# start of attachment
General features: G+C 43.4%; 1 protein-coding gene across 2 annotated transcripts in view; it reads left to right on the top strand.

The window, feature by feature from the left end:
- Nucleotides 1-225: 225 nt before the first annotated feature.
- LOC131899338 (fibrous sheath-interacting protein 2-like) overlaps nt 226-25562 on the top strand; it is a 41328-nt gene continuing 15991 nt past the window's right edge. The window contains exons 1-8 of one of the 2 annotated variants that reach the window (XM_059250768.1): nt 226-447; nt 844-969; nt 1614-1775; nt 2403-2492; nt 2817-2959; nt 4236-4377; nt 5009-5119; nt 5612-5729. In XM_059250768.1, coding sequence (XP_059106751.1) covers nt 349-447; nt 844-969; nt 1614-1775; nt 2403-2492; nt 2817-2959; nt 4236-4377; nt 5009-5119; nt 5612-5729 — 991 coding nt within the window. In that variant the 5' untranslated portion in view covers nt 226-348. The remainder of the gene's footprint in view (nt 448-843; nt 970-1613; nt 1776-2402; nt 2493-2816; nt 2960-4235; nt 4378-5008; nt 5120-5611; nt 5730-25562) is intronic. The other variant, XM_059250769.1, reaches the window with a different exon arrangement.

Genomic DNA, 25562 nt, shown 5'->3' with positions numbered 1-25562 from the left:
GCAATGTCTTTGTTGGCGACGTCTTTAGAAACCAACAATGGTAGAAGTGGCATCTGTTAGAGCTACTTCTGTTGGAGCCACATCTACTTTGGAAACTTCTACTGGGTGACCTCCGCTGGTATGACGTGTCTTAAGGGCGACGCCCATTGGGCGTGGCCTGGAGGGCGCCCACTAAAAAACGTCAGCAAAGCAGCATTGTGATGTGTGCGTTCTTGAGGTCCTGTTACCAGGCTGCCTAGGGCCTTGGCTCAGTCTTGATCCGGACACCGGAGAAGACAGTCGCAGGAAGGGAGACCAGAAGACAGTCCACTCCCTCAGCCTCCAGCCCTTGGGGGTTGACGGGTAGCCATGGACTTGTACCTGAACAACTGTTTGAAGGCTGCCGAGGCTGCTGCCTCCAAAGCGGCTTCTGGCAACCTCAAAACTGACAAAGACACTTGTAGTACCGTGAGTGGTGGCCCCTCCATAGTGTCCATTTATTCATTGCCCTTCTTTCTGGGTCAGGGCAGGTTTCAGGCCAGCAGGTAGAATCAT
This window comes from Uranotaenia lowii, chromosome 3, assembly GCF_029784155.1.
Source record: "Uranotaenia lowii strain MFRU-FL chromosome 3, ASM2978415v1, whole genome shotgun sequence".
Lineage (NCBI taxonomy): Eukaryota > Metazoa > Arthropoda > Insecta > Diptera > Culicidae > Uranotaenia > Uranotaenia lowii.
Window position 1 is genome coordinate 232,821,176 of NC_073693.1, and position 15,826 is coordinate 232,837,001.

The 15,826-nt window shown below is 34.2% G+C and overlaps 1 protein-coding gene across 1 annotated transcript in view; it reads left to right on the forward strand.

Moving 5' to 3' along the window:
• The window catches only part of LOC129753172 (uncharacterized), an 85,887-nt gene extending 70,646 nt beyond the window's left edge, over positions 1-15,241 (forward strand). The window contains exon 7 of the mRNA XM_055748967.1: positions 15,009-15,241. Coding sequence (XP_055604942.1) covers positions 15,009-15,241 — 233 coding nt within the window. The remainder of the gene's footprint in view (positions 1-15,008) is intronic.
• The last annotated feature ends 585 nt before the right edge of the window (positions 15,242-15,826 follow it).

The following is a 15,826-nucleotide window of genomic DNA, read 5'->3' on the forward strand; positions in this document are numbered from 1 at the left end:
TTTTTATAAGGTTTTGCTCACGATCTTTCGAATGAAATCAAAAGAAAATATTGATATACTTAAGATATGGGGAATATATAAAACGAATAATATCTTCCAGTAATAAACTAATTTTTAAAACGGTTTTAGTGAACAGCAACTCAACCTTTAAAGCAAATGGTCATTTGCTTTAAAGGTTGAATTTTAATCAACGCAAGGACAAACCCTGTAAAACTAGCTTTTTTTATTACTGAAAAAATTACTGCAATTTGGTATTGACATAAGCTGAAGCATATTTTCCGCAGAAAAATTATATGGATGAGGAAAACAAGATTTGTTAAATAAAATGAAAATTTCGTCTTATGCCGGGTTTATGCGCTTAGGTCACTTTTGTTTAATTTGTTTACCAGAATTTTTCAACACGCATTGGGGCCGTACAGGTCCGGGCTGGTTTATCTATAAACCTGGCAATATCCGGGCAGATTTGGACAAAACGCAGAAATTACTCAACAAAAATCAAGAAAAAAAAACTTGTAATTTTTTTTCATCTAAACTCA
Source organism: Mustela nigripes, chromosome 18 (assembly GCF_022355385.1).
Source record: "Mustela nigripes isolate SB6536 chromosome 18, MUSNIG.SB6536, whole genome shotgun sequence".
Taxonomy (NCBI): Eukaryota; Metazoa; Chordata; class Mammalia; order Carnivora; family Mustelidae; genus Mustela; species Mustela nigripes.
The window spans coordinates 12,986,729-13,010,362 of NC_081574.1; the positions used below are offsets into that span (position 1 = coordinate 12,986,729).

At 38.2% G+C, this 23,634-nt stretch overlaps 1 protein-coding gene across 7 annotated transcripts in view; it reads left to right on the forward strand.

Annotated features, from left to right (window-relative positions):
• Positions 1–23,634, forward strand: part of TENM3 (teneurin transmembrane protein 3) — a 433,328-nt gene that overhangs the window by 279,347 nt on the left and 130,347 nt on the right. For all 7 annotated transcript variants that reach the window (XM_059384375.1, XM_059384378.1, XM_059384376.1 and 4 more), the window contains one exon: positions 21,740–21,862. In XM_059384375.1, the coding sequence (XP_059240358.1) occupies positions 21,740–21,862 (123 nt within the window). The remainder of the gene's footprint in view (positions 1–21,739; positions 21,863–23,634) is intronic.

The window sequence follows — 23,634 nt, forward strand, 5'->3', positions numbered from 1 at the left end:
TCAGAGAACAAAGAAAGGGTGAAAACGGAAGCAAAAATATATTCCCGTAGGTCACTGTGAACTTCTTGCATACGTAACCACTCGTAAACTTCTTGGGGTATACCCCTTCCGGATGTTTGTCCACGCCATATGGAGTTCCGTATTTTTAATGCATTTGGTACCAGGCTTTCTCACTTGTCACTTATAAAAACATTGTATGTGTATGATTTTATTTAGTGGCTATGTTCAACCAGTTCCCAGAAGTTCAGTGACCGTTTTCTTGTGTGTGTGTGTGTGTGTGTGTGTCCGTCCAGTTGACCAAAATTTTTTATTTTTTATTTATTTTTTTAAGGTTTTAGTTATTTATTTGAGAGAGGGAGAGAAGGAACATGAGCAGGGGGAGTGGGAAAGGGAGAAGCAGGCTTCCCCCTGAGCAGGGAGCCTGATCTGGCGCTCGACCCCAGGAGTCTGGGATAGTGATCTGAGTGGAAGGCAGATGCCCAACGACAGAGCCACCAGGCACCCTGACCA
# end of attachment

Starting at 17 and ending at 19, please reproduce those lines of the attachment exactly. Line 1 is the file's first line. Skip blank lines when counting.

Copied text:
Source organism: Mustela nigripes, chromosome 18 (assembly GCF_022355385.1).
Source record: "Mustela nigripes isolate SB6536 chromosome 18, MUSNIG.SB6536, whole genome shotgun sequence".
Taxonomy (NCBI): Eukaryota; Metazoa; Chordata; class Mammalia; order Carnivora; family Mustelidae; genus Mustela; species Mustela nigripes.